Sun Exposure Linked to MS Risk

Sun Exposure During Childhood May Help Protect Against Multiple Sclerosis in Adulthood

Medically Reviewed by Louise Chang, MD on July 23, 2007
From the WebMD Archives

July 23, 2007 - Spending time in the sun as a child may help protect against multiple sclerosis (MS).

In a new study of identical twins with only one twin having MS, the twin who spent more time in the sun as a child had a lower risk of developing multiple sclerosis than the twin who spent less time in the sun.

Researchers say they aren’t exactly sure why there may be a connection between the sun’s rays and MS. But they say sun exposure may offer protection by boosting the body’s immune system or indirectly reduce the risk by stimulating vitamin D production. Previous studies have shown that vitamin D may lower the risk of MS.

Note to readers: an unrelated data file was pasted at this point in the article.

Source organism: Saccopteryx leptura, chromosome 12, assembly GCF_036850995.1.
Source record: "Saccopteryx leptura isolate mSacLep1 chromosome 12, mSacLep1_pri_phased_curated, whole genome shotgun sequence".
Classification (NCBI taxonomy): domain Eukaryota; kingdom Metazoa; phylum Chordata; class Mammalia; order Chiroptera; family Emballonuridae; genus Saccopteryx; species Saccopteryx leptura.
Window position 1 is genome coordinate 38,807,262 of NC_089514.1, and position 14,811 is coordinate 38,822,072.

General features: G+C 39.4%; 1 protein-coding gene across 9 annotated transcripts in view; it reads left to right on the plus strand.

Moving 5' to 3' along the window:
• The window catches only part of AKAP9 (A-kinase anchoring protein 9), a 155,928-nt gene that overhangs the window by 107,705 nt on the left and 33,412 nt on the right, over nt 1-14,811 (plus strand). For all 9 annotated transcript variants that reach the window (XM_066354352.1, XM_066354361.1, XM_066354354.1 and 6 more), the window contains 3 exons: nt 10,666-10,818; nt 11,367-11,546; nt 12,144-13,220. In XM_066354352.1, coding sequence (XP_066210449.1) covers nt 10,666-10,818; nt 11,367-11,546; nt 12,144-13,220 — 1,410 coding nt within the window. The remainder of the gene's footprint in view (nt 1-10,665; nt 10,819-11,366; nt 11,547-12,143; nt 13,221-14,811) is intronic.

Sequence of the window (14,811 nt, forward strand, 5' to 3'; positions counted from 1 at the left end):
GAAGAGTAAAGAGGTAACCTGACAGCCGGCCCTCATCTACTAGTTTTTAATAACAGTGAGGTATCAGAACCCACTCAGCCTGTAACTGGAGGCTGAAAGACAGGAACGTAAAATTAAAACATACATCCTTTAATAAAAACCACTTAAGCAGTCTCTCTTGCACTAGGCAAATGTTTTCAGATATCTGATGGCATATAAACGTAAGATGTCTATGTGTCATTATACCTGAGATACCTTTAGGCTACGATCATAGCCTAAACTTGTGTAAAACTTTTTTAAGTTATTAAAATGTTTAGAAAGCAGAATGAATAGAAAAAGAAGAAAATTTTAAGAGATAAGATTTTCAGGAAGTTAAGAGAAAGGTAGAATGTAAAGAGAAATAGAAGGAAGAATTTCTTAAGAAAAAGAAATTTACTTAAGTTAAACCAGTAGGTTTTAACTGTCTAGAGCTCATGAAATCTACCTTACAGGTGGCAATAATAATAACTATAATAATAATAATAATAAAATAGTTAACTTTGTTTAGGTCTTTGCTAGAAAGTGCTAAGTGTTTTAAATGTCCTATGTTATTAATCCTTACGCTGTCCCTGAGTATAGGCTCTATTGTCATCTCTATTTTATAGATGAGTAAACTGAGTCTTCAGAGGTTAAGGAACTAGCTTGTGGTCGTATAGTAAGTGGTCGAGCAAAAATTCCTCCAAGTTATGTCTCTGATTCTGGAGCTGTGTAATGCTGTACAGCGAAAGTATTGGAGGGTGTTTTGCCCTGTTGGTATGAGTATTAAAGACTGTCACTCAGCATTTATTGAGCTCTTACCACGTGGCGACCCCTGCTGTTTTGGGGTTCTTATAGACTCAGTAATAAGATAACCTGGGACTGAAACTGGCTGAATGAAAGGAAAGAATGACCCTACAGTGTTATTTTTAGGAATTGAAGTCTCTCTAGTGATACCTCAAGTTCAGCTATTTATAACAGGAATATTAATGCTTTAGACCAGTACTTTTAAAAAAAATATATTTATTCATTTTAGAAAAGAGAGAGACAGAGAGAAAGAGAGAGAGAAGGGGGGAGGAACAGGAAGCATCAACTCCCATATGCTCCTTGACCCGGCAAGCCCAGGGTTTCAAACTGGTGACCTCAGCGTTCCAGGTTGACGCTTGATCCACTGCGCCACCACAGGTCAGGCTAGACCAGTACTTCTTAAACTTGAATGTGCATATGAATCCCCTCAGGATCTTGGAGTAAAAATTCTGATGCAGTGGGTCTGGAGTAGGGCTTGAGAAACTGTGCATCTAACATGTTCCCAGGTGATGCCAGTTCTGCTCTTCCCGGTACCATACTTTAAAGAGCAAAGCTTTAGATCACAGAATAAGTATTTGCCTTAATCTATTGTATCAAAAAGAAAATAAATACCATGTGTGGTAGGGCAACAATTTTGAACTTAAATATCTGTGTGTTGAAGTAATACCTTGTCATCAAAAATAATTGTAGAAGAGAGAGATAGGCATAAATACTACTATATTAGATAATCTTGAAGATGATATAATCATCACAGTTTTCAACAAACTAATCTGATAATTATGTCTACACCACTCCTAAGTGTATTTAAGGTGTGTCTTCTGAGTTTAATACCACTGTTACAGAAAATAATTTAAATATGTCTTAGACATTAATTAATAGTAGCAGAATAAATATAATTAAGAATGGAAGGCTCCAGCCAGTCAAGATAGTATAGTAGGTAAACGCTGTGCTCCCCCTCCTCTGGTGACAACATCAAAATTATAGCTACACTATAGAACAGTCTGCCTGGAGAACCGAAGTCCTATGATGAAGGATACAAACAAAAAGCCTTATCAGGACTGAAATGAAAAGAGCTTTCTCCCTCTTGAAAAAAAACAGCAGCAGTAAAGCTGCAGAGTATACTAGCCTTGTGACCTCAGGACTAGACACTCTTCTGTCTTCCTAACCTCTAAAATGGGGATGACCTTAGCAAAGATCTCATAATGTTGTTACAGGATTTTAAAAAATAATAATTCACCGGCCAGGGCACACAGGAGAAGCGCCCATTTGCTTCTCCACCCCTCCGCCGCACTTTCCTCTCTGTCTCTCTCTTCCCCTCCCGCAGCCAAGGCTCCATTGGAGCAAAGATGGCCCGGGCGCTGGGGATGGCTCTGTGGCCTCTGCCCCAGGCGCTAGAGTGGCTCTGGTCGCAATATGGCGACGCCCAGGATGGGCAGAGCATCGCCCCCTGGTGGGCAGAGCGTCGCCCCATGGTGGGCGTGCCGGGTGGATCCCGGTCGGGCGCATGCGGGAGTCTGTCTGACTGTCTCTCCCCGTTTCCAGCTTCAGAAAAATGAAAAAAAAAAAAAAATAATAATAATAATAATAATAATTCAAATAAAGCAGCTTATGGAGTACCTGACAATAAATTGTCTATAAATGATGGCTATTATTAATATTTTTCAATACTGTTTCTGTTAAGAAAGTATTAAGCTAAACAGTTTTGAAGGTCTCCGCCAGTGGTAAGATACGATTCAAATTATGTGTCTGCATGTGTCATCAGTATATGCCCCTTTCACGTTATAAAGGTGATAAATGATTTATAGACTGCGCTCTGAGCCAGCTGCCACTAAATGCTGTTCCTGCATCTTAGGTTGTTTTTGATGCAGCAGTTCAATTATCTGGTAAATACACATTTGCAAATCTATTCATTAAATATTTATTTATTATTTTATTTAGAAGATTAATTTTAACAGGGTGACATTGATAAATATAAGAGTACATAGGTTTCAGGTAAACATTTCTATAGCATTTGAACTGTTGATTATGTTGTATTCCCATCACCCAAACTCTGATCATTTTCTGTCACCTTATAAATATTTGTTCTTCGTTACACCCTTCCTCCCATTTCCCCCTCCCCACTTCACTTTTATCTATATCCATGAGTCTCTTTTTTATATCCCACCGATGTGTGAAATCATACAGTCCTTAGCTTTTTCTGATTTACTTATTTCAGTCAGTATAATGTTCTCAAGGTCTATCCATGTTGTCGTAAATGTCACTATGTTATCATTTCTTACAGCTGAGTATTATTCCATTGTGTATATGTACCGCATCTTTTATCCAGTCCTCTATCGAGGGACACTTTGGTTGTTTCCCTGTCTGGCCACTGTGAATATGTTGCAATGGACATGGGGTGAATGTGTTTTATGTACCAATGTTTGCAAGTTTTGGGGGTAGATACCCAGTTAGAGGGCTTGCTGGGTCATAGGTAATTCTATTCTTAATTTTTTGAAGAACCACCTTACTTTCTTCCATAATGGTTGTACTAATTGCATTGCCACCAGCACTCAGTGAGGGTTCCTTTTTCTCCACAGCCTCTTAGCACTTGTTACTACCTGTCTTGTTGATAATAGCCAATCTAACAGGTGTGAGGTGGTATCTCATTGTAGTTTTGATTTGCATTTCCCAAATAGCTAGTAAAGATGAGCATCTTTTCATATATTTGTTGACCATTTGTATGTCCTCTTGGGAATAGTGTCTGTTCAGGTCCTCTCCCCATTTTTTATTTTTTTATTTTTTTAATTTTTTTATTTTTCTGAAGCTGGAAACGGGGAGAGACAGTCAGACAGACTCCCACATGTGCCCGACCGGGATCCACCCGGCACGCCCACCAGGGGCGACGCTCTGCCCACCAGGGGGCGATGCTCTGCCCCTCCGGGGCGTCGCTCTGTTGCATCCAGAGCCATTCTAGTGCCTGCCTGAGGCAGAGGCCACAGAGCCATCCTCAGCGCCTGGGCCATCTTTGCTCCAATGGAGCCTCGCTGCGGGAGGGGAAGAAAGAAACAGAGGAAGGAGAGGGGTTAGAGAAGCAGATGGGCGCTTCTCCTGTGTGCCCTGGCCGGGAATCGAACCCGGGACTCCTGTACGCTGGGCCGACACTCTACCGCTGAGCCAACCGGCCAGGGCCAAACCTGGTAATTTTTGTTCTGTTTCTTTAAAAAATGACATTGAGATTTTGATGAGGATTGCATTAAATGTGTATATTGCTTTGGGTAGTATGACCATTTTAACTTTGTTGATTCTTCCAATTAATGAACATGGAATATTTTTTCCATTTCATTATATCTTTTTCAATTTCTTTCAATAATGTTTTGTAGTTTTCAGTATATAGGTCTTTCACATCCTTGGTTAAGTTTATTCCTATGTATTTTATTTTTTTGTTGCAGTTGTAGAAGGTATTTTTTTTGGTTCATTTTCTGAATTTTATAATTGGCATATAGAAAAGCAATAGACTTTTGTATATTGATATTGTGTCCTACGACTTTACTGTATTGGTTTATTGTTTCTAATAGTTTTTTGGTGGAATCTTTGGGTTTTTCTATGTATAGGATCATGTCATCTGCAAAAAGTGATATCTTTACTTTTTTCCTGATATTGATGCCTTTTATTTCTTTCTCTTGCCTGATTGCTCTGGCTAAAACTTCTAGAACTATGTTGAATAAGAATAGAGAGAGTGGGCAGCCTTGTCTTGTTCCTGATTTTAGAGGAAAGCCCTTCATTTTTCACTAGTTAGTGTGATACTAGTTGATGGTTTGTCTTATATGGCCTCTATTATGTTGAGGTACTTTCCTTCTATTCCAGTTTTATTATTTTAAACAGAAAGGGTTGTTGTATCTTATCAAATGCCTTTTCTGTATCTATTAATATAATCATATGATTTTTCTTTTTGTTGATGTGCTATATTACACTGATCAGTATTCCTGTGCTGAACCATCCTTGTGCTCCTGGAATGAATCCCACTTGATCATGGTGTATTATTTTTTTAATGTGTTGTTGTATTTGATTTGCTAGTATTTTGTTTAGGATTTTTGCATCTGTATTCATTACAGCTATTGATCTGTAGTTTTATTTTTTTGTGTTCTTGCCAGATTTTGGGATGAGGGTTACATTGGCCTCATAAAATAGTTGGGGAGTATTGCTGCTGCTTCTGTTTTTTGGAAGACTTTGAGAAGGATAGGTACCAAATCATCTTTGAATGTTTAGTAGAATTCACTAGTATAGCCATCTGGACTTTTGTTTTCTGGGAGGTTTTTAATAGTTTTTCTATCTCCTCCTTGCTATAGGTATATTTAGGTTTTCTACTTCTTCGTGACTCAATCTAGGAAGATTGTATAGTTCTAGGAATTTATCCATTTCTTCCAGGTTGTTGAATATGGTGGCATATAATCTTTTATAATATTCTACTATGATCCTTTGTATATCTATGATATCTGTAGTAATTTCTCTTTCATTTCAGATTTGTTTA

Multiple sclerosis is an autoimmune disease in which the body’s immune system turns against itself and begins attacking healthy tissue, causing symptoms such as muscle weakness and coordination problems. MS is typically diagnosed in early to middle adulthood.

Sun May Protect Against MS

In the study, published in Neurology, researchers surveyed 79 pairs of identical twins in which one twin had MS.

The twins answered questions about whether they or their twin spent more time outdoors during hot days, cold days, and who spent more time sun tanning, going to the beach, or playing team sports as a child.

Overall, the study showed that the twin with MS reported less sun exposure as a child than the healthy twin.

“Our findings note the importance of sun exposure among people with identical genetic risk for MS,” says researcher Thomas Mack, MD, MPH, of the Keck School of Medicine of the University of Southern California in Los Angeles, in a news release. “High priority should be given to research into how sun exposure reduces MS risk if we are to unravel the mystery of what causes MS.”

Show Sources

SOURCES: Islam, T. Neurology, July 24, 2007; vol 69: pp 381-388. News release, American Academy of Neurology.

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